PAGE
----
Yet another book thread...


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trooper
April 18, 2003, 08:55 AM
I noticed that almost all books mentioned in this other thread are either fiction or philosophical/political stuff.

Which books regarding weaponcraft (especially handguns) could you recommend? Are there some "required readings"?

I've just read Applegate's "Kill Or Get Killed" and found it very insightful and interesting. I'm about to start Fairbairn/Sykes' "Shooting To Live".


Regards,

Trooper

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ACP230
April 18, 2003, 10:16 AM
Here's a few you might take a look at.

Stressfire and In The Gravest Extreme by Massad Ayoob

The Modern Technique Of The Pistol by Gregory Boyce Morrison.

Handbook Of Handguns by Timothy J. Mullin

Handgunner's Guide by Chic Gaylord.

The last two are available from Paladin Press. Handgunner's Guide is kind of dated, but still interesting. It was reprinted by Paladin.

cordex
April 18, 2003, 10:58 AM
I hate book threads.
They cost me so much.

4v50 Gary
April 18, 2003, 11:07 AM
Kill or Get Killed is a classic. I bought mine at a trade show and Col. Appelgate was nearby. I walked up, introduced myself and asked him to autograph my copy. :D

Justin
April 18, 2003, 12:47 PM
Louis Awerbuck's Tactical Realities is a fantastic read.
To some extent Chuck Taylor's Combat Handgunnery books are ok, but I think that Awerbuck has gone above and beyond to refine how to train/fight.

echo3mike
April 18, 2003, 03:31 PM
If you're into long range rifle or have an interest in military sniping, you oughtta look at Dean Michaelis's The Complete .50 Caliber Sniper Course: Hard Target Interdiction (http://www.snipersparadise.com/sniperstore/Bookstore/bookstore.htm) . And he's not talking about the stereotypical long range...he's talking about the 1200 - 1850 yard shooting. His background includes an instructorship with the Army's SOTIC and his recent involvement with the .408 Cheyenne Tactical Project.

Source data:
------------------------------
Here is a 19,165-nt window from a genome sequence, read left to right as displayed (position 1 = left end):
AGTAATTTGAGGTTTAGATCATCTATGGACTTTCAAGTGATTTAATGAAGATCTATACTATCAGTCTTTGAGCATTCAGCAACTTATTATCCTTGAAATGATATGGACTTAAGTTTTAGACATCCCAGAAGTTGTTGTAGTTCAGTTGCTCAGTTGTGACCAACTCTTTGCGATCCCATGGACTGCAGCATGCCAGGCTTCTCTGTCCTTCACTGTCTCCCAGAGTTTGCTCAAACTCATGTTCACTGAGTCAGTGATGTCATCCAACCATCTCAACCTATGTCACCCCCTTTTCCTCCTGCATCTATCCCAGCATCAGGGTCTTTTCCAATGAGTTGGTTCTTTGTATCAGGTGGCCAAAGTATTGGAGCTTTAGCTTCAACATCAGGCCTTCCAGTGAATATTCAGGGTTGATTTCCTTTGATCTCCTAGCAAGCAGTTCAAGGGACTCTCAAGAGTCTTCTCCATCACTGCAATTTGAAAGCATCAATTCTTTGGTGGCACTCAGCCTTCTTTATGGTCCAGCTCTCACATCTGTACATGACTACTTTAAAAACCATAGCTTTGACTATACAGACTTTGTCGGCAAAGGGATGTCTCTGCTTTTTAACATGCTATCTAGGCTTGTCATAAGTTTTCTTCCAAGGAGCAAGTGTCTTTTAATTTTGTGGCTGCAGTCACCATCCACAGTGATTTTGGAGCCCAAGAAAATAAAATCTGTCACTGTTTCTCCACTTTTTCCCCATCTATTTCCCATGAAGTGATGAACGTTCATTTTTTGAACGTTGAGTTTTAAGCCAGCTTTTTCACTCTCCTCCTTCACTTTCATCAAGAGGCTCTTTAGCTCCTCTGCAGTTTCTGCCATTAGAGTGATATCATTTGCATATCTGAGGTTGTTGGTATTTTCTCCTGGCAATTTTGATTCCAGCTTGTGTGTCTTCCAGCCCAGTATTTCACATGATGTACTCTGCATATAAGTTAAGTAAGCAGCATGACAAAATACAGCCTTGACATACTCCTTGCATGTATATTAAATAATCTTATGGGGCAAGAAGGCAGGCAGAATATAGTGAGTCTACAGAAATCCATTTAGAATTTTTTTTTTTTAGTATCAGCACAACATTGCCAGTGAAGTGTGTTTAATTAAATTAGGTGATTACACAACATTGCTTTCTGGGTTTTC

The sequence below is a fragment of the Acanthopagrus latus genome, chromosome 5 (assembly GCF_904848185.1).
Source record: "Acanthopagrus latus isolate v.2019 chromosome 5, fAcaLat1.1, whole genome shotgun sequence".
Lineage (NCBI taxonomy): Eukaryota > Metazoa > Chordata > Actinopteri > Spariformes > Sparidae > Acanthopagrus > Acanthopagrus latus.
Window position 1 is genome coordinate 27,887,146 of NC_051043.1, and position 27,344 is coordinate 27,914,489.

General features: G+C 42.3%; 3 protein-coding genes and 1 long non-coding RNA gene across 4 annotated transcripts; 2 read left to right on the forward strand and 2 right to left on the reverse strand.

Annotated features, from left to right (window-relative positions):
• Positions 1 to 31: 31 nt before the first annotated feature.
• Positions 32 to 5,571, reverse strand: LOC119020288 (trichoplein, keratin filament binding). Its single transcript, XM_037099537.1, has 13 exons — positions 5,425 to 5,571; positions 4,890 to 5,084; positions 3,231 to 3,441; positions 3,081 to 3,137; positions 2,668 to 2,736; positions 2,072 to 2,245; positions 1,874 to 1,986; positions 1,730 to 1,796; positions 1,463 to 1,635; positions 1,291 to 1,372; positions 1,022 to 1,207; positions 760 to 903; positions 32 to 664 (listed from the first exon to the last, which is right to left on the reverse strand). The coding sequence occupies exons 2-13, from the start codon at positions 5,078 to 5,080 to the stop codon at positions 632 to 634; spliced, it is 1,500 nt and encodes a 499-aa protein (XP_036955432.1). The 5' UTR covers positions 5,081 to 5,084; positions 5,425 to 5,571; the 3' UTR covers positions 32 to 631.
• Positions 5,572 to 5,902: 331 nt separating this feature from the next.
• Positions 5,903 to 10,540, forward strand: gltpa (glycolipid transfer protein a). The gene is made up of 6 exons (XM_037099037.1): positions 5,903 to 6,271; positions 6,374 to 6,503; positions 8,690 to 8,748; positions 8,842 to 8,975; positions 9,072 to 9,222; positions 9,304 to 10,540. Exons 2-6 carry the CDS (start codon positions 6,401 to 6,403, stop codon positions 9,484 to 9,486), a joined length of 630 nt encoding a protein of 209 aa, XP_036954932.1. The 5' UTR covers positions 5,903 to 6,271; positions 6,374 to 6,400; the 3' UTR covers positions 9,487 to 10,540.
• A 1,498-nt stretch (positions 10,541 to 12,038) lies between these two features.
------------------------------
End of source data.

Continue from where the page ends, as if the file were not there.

Since it's a "SNIPER" course outline, it goes over the usual "this is a hide", "this is some stalking training" yadda, but the majority of the book covers some enlightening details on sight adjustments and the effects of environmental and meteorlogical conditions on those adjustments at extra long ranges. He demonstrates some very effective methods for ranging targets, one of which includes the use of a theodolite, and explains why Mil-Dots are horrible as an accurate, reliable ranging tool. He also goes into a little about the use of the larger calibers in a historical context and their use today.

While the book is pretty expensive and doesn't give the reader the complete data on the majority of .50 Cal ammunition (or any other, for that matter), it is by far the most intelligent offering out of the "manuals" of this nature.

S.

T.Stahl
April 21, 2003, 04:30 PM
Trooper, have you checked out the books by DTS ...ääh... Jan Boger? ;)

One of the books if considered rather essential is the "SAS Survival Guide" by John Wiseman.

Andrew Wyatt
April 21, 2003, 05:10 PM
i second the nomination of Greg's book.

he's a great guy.


Andy Stanford's got a good book on low light shooting out. (i forgot the name of it) I think it's called fight at night, but i may be mistaken.

Correia
April 21, 2003, 05:36 PM
Competitive Shooting: Beyond Fundamentals by Brian Enos. Best shooting book I've ever read.

trooper
April 21, 2003, 06:21 PM
Yeah, I also got Lofty Wiseman's "SAS Survival Book". I really liked his "City Survival", too, though it only dealt with non-firearms defensive tactics.

What about Jeff Cooper's books? Of course his reputation is outstanding, but what can you tell me about his written work?


Regards,

Trooper

Charles S
April 21, 2003, 06:53 PM
For tactical and operational considerations one must always consider:

The Street Smart Gun Book

and

The Farnam Method of Defensive Handgunning

By John Farnam.

I also like In Self Defense by Michael T Izumi.

Another great read is obviously No Second Place Winner by Bill Jordan.

Lastly, for mindset, it would be difficult to top Principles of Personal Defense by Jeff Cooper.

I guess you can tell I really like to read. I have several other suggestions if anyone is interested.

Charles

ACP230
April 21, 2003, 08:03 PM
Cooper's Principles Of Personal Defense should be on everyone's bookshelf and be read frequently.

Fireworks

Another Country

To Ride Shoot Straight And Speak The Truth

are also good books by Cooper. They deal with handguns, rifles, freedom and philosophy. Fireworks even has a couple of car stories.

The Art Of The Rifle is Cooper's rifle specific book.

I have all of these and appreciate them.

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